This is an old picture, but it's one of my favorites. It's Lilac and I at South Mountain, having bombed down the last hill. It was one of those rare perfect days where the weather was great and we were both feeling awesome. It was actually not at the Moon Valley Grasshopper Bridge race, we just happened to be wearing the same t-shirt- which happens much more frequently than it should considering that we have about 30 race t-shirts in our rotation.
Of all of the things that we do together, South Mountain is one of my favorites. Whether we're walking leisurely, hiking hard, shuffling along in a run, sweating bullets in the heat, or standing at the outcrops looking at the gorgeous panaramas, it is a place that just feels good and uplifting. I've been running there for 5 or 6 years now, and it's always a challenge that makes me feel good afterward.
Today, I ran it by myself, and I challenged myself to run about 3 miles of the 4 mile loop I do there. For the record it's about 400 feet in elevation change up to the top. I got close and I worked my butt off. I sang out loud to my iPod to remind myself to stop holding my breath, and got some giggles out of other people hiking by me. It was another beautiful AZ morning. We've been so lucky this spring.
So why am I telling you this?
With all of the traveling I've bee doing, and the recent down turn in health again (if they could ever figure out what is wrong with me) I'm feeling exhausted pretty much all the time. You all know I haven't been training consistently since the 1/2 marathon. It's funny how whatever it is that's wrong works. If I'm not traveling, I can focus on my sleep schedule and my workout schedule and do amazing things (for me) like the half marathon. I can challenge myself and most of the time I feel ok. However, as soon as I start traveling, it messes up the amount of sleep that I get, and the wheels come off immediately. It takes so long to get them back on. I have been home for a full week, and I can NOT get my ass out of bed before 6am without starting to get sick feeling. It's the kind of tired that you can feel in your upper back and shoulders. I'm getting 11+ hours of sleep at night, and if it were any less, I wouldn't be able to function.
So what do I do? I know that the next two months are going to be non-stop travel. I know that I need my sleep to get through it. I also know that I'm putting weight back on at an alarming rate. I need to work out, but I just can't put two hours in every day.
I've decided that I'm going to train for an XTerra offroad triathlon. How does this make sense? I'll tell you.
1. It allows me to enjoy the activities I'm doing when I have the time to do them (read the South Mountain description above)
2. I can continue to ride my mountain bike, and not worry about the looming need for a road bike that I just know I'm going to hate.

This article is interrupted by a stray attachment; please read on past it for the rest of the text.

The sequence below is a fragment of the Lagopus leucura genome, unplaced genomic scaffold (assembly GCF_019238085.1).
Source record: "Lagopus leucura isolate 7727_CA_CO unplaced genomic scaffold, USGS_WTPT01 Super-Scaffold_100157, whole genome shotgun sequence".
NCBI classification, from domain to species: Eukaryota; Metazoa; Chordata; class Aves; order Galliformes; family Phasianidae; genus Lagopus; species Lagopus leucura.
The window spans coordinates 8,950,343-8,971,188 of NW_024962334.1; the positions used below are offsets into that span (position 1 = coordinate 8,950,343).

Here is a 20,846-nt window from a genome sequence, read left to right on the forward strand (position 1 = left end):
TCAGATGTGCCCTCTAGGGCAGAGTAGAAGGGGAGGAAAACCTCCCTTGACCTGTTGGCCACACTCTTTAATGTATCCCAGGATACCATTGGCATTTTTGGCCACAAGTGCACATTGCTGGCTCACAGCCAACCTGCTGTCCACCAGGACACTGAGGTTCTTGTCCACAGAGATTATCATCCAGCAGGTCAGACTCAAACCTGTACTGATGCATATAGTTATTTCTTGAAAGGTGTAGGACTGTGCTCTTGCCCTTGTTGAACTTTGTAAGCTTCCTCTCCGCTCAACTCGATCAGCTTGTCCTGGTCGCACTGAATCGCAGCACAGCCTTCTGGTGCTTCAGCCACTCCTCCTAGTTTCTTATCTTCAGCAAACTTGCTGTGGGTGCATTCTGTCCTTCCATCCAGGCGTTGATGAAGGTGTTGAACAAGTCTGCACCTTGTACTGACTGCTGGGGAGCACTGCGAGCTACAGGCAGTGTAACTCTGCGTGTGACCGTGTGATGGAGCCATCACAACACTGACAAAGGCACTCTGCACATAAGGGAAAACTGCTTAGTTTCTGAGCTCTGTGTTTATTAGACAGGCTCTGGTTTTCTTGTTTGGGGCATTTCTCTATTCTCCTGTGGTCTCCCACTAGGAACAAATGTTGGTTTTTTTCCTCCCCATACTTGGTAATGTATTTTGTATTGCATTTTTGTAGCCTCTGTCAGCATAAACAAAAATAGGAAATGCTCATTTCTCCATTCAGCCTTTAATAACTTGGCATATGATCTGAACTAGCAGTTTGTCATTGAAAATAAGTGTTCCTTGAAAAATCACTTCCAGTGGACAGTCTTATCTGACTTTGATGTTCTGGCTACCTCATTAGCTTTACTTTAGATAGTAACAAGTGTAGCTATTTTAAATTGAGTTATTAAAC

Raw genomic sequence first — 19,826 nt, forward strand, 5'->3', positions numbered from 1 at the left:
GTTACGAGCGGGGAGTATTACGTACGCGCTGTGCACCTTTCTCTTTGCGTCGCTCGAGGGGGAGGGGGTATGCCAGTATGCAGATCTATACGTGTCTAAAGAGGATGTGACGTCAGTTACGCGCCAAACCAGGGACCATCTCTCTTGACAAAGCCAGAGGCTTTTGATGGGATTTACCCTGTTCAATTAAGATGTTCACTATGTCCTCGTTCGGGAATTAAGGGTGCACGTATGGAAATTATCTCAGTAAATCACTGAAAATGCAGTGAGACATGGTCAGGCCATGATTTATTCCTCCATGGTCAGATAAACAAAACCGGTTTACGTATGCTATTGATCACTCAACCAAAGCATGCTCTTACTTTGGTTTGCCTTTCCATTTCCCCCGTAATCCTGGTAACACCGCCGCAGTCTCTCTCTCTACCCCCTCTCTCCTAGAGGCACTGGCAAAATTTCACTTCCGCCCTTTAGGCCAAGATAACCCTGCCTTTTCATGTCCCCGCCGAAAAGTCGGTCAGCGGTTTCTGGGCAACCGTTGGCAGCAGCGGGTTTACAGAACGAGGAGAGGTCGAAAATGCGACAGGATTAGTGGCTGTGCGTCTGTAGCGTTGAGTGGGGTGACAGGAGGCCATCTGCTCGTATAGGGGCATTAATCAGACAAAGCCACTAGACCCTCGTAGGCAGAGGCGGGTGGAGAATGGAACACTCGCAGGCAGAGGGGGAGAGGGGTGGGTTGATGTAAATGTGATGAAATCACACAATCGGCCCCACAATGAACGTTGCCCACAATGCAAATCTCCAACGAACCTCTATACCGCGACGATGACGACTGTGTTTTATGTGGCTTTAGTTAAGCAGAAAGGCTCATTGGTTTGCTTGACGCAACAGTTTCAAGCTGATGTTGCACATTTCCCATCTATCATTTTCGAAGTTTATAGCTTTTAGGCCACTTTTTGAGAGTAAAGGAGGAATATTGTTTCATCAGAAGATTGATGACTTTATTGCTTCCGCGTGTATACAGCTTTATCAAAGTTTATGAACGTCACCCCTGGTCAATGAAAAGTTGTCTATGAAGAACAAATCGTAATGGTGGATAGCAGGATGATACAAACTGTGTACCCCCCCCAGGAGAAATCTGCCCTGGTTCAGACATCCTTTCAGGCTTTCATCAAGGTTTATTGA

3. Because it's a sprint distance, it allows me to get in some extra "short" workouts and not feel like I'm dropping the ball while training for a longer event.
4. It's more of a challenge physically, so even though some of my workouts will be shorter, they will be more intense.
5. It continues my goals to get outside more and do hill work.
6. It will allow me to stay sane and focused and not disgruntled about long training sessions that I just don't have time for right now.
There's one problem. I don't know how to ride my mountain bike on anything other than the pancake flat canals. However, Landis is offering a *free* mentor program, and I've been matched up with a hard core X-Terra girl - "Joanie". She has agreed to take me out on some baby rides, and teach me some of the technique to mountain bike riding.
I have to admit, it's the first time I've been excited about training since 1/2 was over.
So here's what I'm looking at. There's a PBR (Pabst(sp?) Blue Ribbon, not Professional Bull Riders like I thought) race at Papago in October. It's going to be my test race. That gives me 6 months to make myself and offroader. It will be the indicator for whether or not I'll be ready to do the XTerra Offroad Tri in Del Valle, CA next May. I think a year should be adequate to focus on, and challenge myself with a new skill.
What about my existing goals you ask?
If you recall at the beginning of January, I had 6 goals for 2009. They were:
1. Stay Healthy
2. Complete a 1/2 marathon (Check!)
3. Push hard at Tri for the Cure (mmmm, well I went...and pushed hard having done no training)
4. Take one for the team at Club Championships (I forgot Autam's wedding is the night before...)
5. Do all the Summer Series Races
6. Complete and olympic distance tri- Nathan's.
#1 is the key here. It said "This supersedes all other goals listed here. If I do nothing but Goal #1, it will be a successful year."
So I'm taking that, and modifying the list. The new list is:
1. Stay healthy
2. Complete a 1/2 marathon (check!)
3. Prove that a sprint is well within my abilities (check!)
4. Do a splash and dash this summer (I'll talk about this another day)
5. Do all the Summer Series Races
6. Do an offroad triathlon - PBR
Optional: Complete an olympic distance tri - I'm not taking it off yet. If I feel like the distances are manageable, I will go for it, but it's no longer the prize at the end of my race season.
*The first lesson in trail running is a short memory, and looking only one foot in front of you. If you try to take in the whole mountain, it kills your concentration.
I'm looking forward to training for it and chronicaling it!